BMS-488043 was the first molecule that demonstrated the efficacy and safety of this new class of antiretrovirals in an 8-day monotherapy proof-of-concept trial. It was then replaced with BMS-663068 (fostemsavir), a methyl-phosphate prodrug characterized by enhanced bioavailability.10,11 The efficacy of fostemsavir and its active form BMS-626529 (temsavir) was demonstrated in another 8-day monotherapy trial, which showed a substantial reduction of HIV-1 RNA viral load, with or without boosting agent (ritonavir).12
Synthesis of fostemsavir began with an indole glyoxamide which targeted the HIV-1 envelope and inhibited CD4 receptor binding. Then, studies of the structure-activity relationship of this compound led to the development of the derivative BMS-488043, a 4,7-dimethoxy-azaindole with a nitrogen substitution at the C6 position of the azaindole. This derivative demonstrated efficacy in reducing viral load but required a concomitant high-fat meal and a high-dose treatment twice daily.10,13,14 A more optimized compound, BMS-626529 (temsavir), was then developed, which has improved antiviral potency and pharmaceutical profile. Temsavir is characterized by a 3-methyl-1,2,4 triazole linked to the C7 position of the C6 substituted azaindole.15 The prodrug BMS-663068 (fostemsavir), which is a phosphonooxymethyl tris (hydroxymethyl)-aminomethane salt, was then developed and found to have increased solubility in the gastrointestinal tract.8,14 Fostemsavir is converted to its highly permeable derivative temsavir by alkaline phosphatase at the epithelial gut surface.16 Two-dimensional chemical structures of BMS-488043, BMS-663068 (fostemsavir) and BMS-626529 (temsavir) are reported in Figure 2.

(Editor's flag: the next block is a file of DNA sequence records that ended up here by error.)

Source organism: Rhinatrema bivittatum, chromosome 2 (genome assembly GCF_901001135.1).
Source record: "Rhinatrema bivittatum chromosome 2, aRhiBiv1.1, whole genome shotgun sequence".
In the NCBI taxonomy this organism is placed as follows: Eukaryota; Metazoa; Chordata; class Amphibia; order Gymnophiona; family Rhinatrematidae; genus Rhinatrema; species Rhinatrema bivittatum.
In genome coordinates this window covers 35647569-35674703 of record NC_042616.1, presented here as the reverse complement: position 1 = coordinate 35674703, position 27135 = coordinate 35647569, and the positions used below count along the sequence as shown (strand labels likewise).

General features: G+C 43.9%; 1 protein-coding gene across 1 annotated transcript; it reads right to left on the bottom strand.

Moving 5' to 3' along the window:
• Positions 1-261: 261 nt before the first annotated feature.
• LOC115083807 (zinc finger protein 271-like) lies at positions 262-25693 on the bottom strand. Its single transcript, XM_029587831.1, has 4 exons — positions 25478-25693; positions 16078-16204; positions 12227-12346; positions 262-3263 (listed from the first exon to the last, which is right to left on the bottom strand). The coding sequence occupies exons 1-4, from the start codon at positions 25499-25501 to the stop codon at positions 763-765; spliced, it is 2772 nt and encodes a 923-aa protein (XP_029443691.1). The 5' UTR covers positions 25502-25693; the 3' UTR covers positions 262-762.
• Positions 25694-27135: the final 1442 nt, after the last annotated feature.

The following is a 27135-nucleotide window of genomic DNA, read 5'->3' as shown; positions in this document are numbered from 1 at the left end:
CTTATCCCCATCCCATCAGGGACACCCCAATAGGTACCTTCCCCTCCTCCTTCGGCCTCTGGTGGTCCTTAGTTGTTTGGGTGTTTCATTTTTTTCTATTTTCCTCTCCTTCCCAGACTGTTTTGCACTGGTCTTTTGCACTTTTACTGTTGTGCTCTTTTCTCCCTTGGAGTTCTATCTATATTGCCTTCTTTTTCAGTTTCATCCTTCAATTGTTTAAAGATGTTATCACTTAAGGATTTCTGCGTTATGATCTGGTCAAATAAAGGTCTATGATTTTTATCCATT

Figure 2 Two-dimensional chemical structures of BMS-488043, BMS-663068 (fostemsavir), and BMS-626529 (temsavir).
Figure 2 Two-dimensional chemical structures of BMS-488043, BMS-663068 (fostemsavir), and BMS-626529 (temsavir).
Fostemsavir was approved as an extended-release tablet (600 mg) administered orally twice daily. It has improved aqueous solubility and stability under acidic conditions, and is rapidly metabolized to temsavir, which is the only compound detectable in plasma. It is absorbed with an absolute bioavailability of approximately 27% measured after a single-dose administration of extended-release tablets followed by intravenous infusion of [13C]-temsavir.17 Steady state was achieved in two to three days.12 Dosing with standard meals may increase fostemsavir area under the curve (AUC) by only 10%. Therefore, food intake does not significantly impact fostemsavir bioavailability.18